FCA, GM sales decline in 2019 amid increasing incentives, fleets
Sales are likely to top 17 million vehicles in the United States for an unprecedented fifth consecutive year, as incentives increased and often-discounted fleet sales rose.
But major automakers including Fiat Chrysler Automobiles NV and General Motors Co. on Monday still reported declining sales as peak demand in 2016 continues to retreat and they slash smaller vehicles from their lineups.
Analysts predict a 1-2% decrease from 2018's 17.2 million vehicle sales, less than initially forecasted as a robust economy kept consumer confidence high, despite uncertainty about tariffs and trade.
"Things don't truly perpetually grow," said Stephanie Brinley, an analyst at IHS Markit. "Consumers spending has been pretty resilient to the conditions around trade ... and there's plenty of deals out there."
The United Auto Workers' 40-day national strike against GM led to leaner sales during the fourth quarter, the company said, with sales down 6.3% in the fourth quarter and 2.3% for the full year. GM lost 300,000 units of production during the strike, costing it $3 billion, the company previously said.
Fiat Chrysler's U.S. sales fell 1% in 2019, with sales off 2% year-over-year in the fourth quarter. Ford Motor Co. is scheduled to report sales numbers Monday.
Automakers are expected to balance their natural sales with "synthetic sales" — those garnered from heavy incentives or to rental fleets to make up for the natural erosion of sales, said Karl Brauer, executive publisher at Kelley Blue Book.
"It is just going to keep getting tougher," he said.
Increasing prices also are decreasing demand for new vehicles. Average transaction prices for light vehicles in the United States rose to $38,948 in December, up nearly 2% year-over-year, according to Kelley Blue Book. But as retail demand fell over the year, dealer discounts grew and neared 7% of list prices in December — the highest since July 2009.
Meanwhile, fleet sales were up in 2019, too, accounting for 22.7% of Fiat Chrysler's total sales and 21.8% of GM's.
Analysts predict sales will continue to fall in 2020 to hundreds of thousands of units below 17 million, which could pressure automakers into leaning on these tools.
"What this means for the market is an intensely competitive environment, with consumers in the driver’s seat," Brinley said. "Automakers need to maintain discipline in incentives and sales, while also finding a way to stand out in the market and be considered."
GM said the UAW strike, which went from mid-September until the end of October, led to North American wholesale deliveries declining about 25% compared to the same period last year. That includes the company’s newly launched heavy-duty full-size pickups, which were off about 17%.
“Our fourth-quarter stocks were leaner than we wanted, but as we get ready to launch our all-new full-size SUVs, we look forward to another solid year in 2020,” Kurt McNeil, GM's vice president of U.S. sales operations, said in a statement.
GM also has cut smaller, less profitable vehicles from its offerings, including the Chevrolet Cruze, whose sales fell 91.8% in the fourth quarter.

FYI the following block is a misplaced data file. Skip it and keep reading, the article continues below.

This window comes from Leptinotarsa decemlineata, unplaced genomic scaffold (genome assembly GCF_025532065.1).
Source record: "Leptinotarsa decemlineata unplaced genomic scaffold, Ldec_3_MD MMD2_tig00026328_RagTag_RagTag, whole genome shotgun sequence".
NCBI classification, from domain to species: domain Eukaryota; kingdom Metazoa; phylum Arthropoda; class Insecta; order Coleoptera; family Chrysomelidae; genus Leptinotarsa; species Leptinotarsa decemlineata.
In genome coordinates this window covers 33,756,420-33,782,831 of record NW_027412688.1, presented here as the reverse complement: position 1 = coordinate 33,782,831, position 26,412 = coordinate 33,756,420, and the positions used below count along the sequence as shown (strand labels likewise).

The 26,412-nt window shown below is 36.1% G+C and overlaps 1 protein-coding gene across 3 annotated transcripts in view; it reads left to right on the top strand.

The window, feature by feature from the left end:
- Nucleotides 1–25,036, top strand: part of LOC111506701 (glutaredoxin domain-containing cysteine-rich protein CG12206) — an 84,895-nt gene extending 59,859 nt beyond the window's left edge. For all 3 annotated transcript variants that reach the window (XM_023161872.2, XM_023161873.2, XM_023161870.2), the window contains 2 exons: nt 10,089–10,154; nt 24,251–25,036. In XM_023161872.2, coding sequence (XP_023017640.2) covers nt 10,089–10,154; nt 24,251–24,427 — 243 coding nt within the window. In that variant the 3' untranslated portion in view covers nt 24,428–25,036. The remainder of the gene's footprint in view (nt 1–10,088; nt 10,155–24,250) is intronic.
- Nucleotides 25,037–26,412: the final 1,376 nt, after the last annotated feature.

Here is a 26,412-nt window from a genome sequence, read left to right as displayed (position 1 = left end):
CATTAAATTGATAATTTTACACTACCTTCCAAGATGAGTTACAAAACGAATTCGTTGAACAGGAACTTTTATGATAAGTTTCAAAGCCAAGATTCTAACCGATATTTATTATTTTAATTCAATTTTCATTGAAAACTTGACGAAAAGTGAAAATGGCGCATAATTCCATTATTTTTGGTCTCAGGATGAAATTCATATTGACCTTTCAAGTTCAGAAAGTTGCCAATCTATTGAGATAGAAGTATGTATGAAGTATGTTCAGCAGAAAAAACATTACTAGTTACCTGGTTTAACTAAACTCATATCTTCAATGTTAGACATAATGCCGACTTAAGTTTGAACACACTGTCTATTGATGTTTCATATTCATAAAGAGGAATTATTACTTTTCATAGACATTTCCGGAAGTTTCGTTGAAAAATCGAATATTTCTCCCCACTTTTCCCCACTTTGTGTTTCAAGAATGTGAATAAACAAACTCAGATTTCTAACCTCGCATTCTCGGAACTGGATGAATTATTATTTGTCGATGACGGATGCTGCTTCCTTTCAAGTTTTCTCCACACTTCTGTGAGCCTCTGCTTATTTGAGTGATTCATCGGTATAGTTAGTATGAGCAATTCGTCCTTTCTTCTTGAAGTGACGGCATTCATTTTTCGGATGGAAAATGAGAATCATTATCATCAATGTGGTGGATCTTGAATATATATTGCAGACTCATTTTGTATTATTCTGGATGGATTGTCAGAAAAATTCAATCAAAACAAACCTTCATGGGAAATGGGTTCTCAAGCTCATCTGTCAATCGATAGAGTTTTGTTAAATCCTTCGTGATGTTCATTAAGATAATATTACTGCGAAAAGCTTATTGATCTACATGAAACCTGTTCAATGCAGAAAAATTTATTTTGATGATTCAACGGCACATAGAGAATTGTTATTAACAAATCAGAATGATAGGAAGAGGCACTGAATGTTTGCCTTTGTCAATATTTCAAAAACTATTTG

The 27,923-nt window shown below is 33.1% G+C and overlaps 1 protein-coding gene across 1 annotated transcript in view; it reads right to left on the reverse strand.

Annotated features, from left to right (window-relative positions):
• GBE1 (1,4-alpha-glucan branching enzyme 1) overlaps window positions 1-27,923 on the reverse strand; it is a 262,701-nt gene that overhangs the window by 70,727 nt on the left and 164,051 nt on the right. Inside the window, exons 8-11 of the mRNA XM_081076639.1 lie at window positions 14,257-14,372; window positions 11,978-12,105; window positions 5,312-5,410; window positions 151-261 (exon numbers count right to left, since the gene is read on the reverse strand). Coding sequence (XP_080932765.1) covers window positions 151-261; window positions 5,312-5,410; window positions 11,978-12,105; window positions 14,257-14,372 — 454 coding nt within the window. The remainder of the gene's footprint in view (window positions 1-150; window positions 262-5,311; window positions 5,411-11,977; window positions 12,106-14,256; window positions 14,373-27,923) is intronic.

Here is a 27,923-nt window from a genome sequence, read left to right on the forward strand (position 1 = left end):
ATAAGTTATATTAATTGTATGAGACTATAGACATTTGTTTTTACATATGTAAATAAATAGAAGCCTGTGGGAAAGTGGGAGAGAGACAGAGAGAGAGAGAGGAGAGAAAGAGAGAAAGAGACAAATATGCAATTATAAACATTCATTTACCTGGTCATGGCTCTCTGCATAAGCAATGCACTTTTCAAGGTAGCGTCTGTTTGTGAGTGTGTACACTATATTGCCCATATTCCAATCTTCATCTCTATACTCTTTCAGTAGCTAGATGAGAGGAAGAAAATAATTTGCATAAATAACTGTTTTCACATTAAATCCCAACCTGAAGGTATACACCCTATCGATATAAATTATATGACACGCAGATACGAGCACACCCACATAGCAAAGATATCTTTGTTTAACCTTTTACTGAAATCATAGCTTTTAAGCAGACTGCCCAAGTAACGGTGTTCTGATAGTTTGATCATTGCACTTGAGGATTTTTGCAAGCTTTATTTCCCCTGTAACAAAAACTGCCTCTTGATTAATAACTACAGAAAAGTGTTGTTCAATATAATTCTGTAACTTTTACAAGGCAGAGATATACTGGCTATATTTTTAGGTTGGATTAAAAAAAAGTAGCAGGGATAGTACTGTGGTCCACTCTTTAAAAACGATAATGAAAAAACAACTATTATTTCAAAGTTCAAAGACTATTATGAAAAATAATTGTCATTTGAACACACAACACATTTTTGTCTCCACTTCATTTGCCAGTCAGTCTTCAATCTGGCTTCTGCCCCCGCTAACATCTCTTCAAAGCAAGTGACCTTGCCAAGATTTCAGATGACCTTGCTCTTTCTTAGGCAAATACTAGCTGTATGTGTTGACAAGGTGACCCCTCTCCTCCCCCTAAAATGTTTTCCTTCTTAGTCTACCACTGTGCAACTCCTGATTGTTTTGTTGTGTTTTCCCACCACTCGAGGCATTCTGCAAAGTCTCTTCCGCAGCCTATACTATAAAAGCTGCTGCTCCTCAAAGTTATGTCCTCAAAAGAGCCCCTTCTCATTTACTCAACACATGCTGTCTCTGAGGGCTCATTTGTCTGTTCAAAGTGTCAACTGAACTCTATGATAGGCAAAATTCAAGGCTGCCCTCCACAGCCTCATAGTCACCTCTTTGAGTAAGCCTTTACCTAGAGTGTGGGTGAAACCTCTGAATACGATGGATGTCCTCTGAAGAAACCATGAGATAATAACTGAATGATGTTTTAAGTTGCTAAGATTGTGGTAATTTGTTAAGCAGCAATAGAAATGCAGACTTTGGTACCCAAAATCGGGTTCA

Profit-heavy pickups drove the business for both automakers in 2019. The Ram truck brand had its best year ever since becoming a standalone brand in 2009 with an 18% increase in sales and a record fourth quarter with a 6% increase in vehicles sold.
Overall, GM sold 2,887,046 vehicles in the U.S. in 2019, down from 2,954,037 sales in 2018. Fourth-quarter sales of 735,909 did not beat analyst expectations. Its stock closed down 1.9% Friday.
Fiat Chrysler's total U.S. sales were 2,203,663 for the year, down from 2,235,204. In the fourth quarter, the Italian-American automaker posted 542,519 sales, surpassing analyst expectations. Shares, however, closed down 3.5% Friday.
All other FCA brands fell for the year and the quarter: Jeep was down 5% overall and 2% for the fourth quarter, Chrysler fell 23% overall and 15% for the quarter, and Dodge fell 8% overall and 9% for the quarter. Fiat, which has ended production of the Fiat 500 minicar in North America, fell 41% for the year and 49% for the quarter. Alfa Romeo was down 23% overall for the year and 12% for the quarter.
The Jeep Grand Cherokee SUV posted a record year, up 8% from 2018. The Jeep Wrangler compact SUV had its best fourth quarter, up 6% year over year.
At GM, Buick was flat for the year and down 4.3% for the fourth quarter. Cadillac was up 1% overall and down 2.2% for the quarter. Chevrolet was down 3.8% overall and 6.1% for the quarter. GMC rose 1.5% for 2019 and fell 8.5% in the quarter.
GM's crossovers achieved yearly records in the compact, small and small luxury segments. Crossover deliveries were up 12.7% from 2018.
"The trend of utility vehicles replacing sedans as family cars did not slow in 2019, though SUV segments continue to get more crowded," Brinley said. "New customers may take more effort to find and win over."
Meanwhile, Toyota Motor Corp.'s U.S. sales fell in December, bringing year-long sales down 1.8% from 2018. Nissan Motor Co.'s sales plunged 30% in December, bringing deliveries down 9.9% for the year.
But not all automakers posted negative results: Although U.S. sales in December decreased at Honda Motor Co. Ltd. and Hyundai Motor Co., full-year sales were up 0.2% and 3.2% respectively. Volkswagen AG's sales fell 13% in December but rose 2.6% overall.
In 2019, the all-electric Tesla Inc. increased its deliveries more than 50% from the previous year to about 367,500 vehicles as it increased production of its Model 3 sedan.
"I think that 2019 was a story of SUVs continuing their growth," said Jeremy Acevedo, senior manager for insights at auto industry information website Edmunds.com Inc. "It was also a story of pickup trucks. Overall, it seems like a strong year. We should take this momentum into 2020."
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